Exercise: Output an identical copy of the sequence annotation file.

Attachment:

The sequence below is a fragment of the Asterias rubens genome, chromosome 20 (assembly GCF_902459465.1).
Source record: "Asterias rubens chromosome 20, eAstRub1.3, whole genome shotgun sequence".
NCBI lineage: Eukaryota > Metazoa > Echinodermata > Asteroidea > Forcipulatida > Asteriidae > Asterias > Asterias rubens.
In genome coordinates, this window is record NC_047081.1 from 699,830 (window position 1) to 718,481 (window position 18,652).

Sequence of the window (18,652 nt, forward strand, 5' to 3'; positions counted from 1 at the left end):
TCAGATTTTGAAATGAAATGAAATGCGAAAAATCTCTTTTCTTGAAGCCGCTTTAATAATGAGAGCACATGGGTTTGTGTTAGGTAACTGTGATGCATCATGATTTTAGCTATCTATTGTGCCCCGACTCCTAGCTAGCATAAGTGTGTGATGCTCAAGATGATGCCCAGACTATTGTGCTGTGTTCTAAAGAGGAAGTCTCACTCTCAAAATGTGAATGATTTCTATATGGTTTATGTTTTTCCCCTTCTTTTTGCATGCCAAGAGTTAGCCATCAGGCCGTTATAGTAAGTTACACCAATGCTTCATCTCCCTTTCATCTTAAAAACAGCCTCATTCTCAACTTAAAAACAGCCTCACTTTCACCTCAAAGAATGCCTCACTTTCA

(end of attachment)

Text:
The sequence below is a fragment of the Asterias rubens genome, chromosome 20 (assembly GCF_902459465.1).
Source record: "Asterias rubens chromosome 20, eAstRub1.3, whole genome shotgun sequence".
NCBI lineage: Eukaryota > Metazoa > Echinodermata > Asteroidea > Forcipulatida > Asteriidae > Asterias > Asterias rubens.
In genome coordinates, this window is record NC_047081.1 from 699,830 (window position 1) to 718,481 (window position 18,652).

Sequence of the window (18,652 nt, forward strand, 5' to 3'; positions counted from 1 at the left end):
TCAGATTTTGAAATGAAATGAAATGCGAAAAATCTCTTTTCTTGAAGCCGCTTTAATAATGAGAGCACATGGGTTTGTGTTAGGTAACTGTGATGCATCATGATTTTAGCTATCTATTGTGCCCCGACTCCTAGCTAGCATAAGTGTGTGATGCTCAAGATGATGCCCAGACTATTGTGCTGTGTTCTAAAGAGGAAGTCTCACTCTCAAAATGTGAATGATTTCTATATGGTTTATGTTTTTCCCCTTCTTTTTGCATGCCAAGAGTTAGCCATCAGGCCGTTATAGTAAGTTACACCAATGCTTCATCTCCCTTTCATCTTAAAAACAGCCTCATTCTCAACTTAAAAACAGCCTCACTTTCACCTCAAAGAATGCCTCACTTTCA